The bishops believe parental choice promotes educational excellence by fostering basic reforms and creating a constructive competitive climate responsive to parental concerns and helps improve academic achievement for all students. Contrary to what opponents of parental choice say, the bishops do not see parental choice as the "silver bullet" that will cure all the ills of education in the United States. There are numerous areas of concern that need to be addressed if we are to provide a quality education for all of our nation's children, but especially for the most vulnerable and at-risk children. The bishops do not oppose reforms aimed at providing a quality education in the public schools or adequate funding for public schools; their goal is to obtain justice and a quality education for all children no matter where they go to school.

Finally, not every parental choice proposal and every voucher program is a good one. School-choice programs need to give priority to those families with low and middle incomes. They need to respect the integrity and identity of private and religious schools, especially their mission, policies, and practices. These programs need to recognize the existing applicable civil rights laws, the need for accountability and adequate education about the available educational options so that parents can make appropriate and informed decisions. As the saying goes, "the devil is in the details," and Catholic educators reserve the right to review each federal, state, and local proposal to determine if it is acceptable and appropriate for our schools. Problems can arise in a number of critical areas and decisions to support a school choice proposal may vary from place to place.

Father Davis is Assistant Secretary for Catholic Schools and Public Policy at the United States Catholic Conference.


We are proud of our story in Milwaukee. The success of the voucher program makes it easier to stand up and talk about it. Let me give you a brief overview of the choice program, now that we've just finished the second year since religious schools were included, then I'll give a bit of the history of the regulatory fights that some of the schools have been involved with. I'll conclude with recommendations about what items may or may not be good to include in choice statutes.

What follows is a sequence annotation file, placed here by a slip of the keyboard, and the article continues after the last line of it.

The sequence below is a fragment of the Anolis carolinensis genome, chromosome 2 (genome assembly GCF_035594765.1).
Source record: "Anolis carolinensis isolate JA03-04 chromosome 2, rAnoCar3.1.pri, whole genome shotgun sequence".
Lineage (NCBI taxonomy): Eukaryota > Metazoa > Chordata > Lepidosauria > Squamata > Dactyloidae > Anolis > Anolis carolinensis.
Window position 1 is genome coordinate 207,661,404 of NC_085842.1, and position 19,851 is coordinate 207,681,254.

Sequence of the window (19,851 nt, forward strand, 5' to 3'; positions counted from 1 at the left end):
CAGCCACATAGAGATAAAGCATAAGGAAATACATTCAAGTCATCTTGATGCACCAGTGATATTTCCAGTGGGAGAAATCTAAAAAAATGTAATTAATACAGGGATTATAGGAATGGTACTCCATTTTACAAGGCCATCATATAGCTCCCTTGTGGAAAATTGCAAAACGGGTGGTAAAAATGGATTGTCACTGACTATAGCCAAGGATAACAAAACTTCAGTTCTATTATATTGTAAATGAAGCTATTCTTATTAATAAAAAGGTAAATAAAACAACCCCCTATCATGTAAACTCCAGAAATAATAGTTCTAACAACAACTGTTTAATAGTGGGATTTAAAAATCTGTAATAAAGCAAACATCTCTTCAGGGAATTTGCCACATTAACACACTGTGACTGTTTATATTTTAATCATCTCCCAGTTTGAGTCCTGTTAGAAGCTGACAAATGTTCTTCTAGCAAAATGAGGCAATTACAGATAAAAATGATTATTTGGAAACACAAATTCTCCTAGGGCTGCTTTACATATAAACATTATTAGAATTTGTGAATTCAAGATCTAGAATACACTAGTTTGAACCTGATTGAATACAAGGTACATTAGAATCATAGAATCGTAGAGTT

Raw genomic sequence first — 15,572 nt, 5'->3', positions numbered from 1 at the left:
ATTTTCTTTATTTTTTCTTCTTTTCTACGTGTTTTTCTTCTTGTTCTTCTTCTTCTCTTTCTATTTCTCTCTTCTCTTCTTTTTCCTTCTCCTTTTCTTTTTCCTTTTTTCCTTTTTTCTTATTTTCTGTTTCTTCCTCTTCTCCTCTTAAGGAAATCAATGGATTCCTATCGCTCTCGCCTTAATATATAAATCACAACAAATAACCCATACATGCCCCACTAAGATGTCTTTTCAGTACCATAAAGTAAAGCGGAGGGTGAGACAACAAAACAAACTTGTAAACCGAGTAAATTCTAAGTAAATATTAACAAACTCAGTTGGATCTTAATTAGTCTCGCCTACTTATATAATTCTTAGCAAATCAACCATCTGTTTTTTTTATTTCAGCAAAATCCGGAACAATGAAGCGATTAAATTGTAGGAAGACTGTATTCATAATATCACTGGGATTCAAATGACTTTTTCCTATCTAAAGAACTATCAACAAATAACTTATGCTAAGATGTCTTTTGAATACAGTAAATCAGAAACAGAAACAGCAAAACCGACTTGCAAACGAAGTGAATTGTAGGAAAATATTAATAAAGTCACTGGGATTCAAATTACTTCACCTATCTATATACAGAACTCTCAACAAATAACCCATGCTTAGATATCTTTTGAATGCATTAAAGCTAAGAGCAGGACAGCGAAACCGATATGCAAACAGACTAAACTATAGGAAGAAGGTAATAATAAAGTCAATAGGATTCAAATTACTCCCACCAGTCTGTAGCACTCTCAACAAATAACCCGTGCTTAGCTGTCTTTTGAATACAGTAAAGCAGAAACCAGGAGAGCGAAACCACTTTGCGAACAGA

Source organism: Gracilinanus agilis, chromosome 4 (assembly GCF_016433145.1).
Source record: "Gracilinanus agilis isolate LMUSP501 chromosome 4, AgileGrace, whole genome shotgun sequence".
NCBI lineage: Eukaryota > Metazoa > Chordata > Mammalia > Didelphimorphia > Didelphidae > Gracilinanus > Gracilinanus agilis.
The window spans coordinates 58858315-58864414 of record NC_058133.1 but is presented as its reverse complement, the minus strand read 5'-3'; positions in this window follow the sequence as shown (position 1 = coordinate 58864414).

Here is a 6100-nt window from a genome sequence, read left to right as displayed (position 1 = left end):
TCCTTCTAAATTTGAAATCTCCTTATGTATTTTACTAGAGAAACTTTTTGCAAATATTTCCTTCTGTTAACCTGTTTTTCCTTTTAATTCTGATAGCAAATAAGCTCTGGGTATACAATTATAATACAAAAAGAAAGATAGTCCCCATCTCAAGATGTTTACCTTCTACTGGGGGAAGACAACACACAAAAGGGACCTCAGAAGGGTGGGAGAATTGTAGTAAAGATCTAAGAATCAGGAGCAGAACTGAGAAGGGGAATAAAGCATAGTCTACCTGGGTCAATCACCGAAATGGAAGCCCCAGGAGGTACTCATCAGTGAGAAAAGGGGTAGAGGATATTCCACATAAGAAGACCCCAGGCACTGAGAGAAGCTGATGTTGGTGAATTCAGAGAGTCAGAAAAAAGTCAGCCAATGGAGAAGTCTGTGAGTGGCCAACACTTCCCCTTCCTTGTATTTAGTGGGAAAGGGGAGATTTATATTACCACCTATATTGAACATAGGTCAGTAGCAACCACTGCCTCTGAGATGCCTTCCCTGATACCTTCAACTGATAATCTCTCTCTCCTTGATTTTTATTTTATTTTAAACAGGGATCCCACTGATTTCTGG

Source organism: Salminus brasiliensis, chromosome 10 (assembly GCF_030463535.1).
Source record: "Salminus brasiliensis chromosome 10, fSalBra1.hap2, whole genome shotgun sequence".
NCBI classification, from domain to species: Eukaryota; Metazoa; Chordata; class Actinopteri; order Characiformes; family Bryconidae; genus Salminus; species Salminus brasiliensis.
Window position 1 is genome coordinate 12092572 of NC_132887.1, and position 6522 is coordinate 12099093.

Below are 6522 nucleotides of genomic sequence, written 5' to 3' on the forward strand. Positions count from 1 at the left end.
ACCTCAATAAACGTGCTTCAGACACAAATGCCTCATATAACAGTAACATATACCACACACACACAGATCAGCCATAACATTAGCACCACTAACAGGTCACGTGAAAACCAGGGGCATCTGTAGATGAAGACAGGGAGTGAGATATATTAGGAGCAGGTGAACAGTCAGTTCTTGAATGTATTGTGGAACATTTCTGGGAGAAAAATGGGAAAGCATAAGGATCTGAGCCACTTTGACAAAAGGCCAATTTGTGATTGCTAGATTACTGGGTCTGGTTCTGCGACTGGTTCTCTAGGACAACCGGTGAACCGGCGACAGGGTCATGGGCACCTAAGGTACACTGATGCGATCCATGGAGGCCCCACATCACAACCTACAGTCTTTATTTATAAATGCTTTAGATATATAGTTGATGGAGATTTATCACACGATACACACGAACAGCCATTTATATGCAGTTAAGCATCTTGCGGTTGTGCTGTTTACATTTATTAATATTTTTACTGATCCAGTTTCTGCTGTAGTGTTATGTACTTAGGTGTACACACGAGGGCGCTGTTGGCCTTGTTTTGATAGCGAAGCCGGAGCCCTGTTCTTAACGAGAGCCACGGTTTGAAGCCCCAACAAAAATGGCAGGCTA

As a preface to boring you with numbers, let me return to something Father Davis said. We should probably defer to judgments of people with practical experience in these schools. Their judgments are based on a first-hand knowledge and therefore they bring to the evaluation of the vouchers experience that we do not have. And unless we are in some minor way contemptuous of them, who are we to question their judgment?

To start nationally, there are three places in the United States with voucher programs that include religious schools: Milwaukee, Cleveland and Florida. The program in Florida that began this year is very small, with fifty-two students participating. Students become eligible for choice if their schools get a "failing" grade from the state two years out of four.

Ohio has about 4,000 students in a voucher program. But the program has a case pending before the Sixth Circuit Court of Appeals in Cincinnati. Oral arguments began June 20, so that decision could come down later in the summer or in the fall.

In Milwaukee, slightly fewer than 8,000 students attend 91 schools with vouchers, which is up from 341 kids who went to 7 choice schools in the first year of the program (1990-1991) when the vouchers did not include religious schools. The vouchers are worth up to $5,106. During the summer of 1998, when religious schools became eligible after the state supreme court upheld the legislation to include them, the number of "choice kids" jumped from 1,539 at 23 schools to 6,194 at 88 schools. Of the 91 schools in the program this year, 28 are non-religious. They have about 2,750 choice students in them, which is about 35 percent of the total "choice kids."